These same kids went up to my wife's apple orchard later that day to learn about apple harvest. They returned to school loaded down with pecans and apples. This week they will be making apple crisp with the produce they picked themselves. 
    As nut growers, we all have a duty to teach the children in our communities how their food is grown. Just think of it as investing in future customers.

Monday, November 15, 2010

Kanza, another great crop in 2010

2010 Kanza crop
     I remember my first days when I came to Kansas 30 years ago. As a young man just getting my feet wet in the pecan business, I decided to travel to OK and and TX to learn about pecans from some of the leaders in the field. Down in Oklahoma, I listened to Cat Taylor tell a group of growers that the best pecan cultivars for Oklahoma had been found--'Mohawk' and 'Maramec', no question about it.. In Texas, George Ray McEachern was adamant that 'Cheyenne' was the perfect pecan for Texas.
    With the passage of time, 'Mohawk', 'Maramec' and 'Cheyenne' have all developed serious problems that make their status as "best cultivars to plant" questionable. 'Mohawk' trees have been cut down by the thousands because of severe over production problems. Maramec's problem is just the opposite--light yields make this a difficult tree to keep profitable. Down in Texas, 'Cheyenne' seems to be the most attractive cultivar for aphids driving production costs through the roof.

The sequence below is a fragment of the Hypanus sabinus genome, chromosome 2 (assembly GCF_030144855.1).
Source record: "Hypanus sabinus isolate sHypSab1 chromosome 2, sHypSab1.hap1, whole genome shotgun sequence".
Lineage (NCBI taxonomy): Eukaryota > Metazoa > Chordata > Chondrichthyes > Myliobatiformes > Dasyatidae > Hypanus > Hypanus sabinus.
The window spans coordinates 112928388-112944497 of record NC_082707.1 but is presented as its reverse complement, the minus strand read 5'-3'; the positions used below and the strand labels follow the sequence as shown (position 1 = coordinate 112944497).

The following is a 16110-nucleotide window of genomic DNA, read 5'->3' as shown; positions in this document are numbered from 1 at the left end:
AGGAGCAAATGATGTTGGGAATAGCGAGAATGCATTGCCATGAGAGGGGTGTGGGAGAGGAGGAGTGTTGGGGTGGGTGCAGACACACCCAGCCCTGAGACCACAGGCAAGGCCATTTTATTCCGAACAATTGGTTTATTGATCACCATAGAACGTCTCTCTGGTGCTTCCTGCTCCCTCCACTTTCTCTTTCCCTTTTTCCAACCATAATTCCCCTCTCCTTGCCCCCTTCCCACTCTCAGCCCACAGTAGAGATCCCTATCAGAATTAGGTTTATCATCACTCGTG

What I've learned from my colleagues is that there has never been or probably never will be the perfect pecan cultivar for growers to graft. With that said, every year I see 'Kanza' produce another crop of nuts (see photo above), I get more and more impressed with this cultivar. 'Kanza' ticks all the boxes for me--Scab resistant, annual production, good tree structure, outstanding kernel color and quality, and excellent shell out (mostly halves). Is 'Kanza' the perfect cultivar for northern pecan growers? I guess we'll see in 30 years.

Monday, November 8, 2010

Pawnee back in action!

The December 2007 ice storm left our Pawnee trees in shambles. Of all the cultivars we have under test at the Pecan Field, Pawnee was one of the most brittle under the weight of the ice (photo at right). Our trees required a massive amount of pruning following the storm and many trees were broken down to the point we had only the trunk and a few stumps of lateral branches left.

This fall is the first year the damaged trees have produced a crop. We knew when we pruned our Pawnee trees that the precocity of this cultivar would help us get back into production fairly quickly. Looks like the crop of Pawnee nuts (photo at right) we harvested today will help us pay some bills at the Pecan Field!

Friday, November 5, 2010


    The pecan harvest season has arrived and we are looking forward to harvesting an above average crop this year. I love this time of year. Cool days and crisp mornings only seem to heighten the excitement of the harvest season.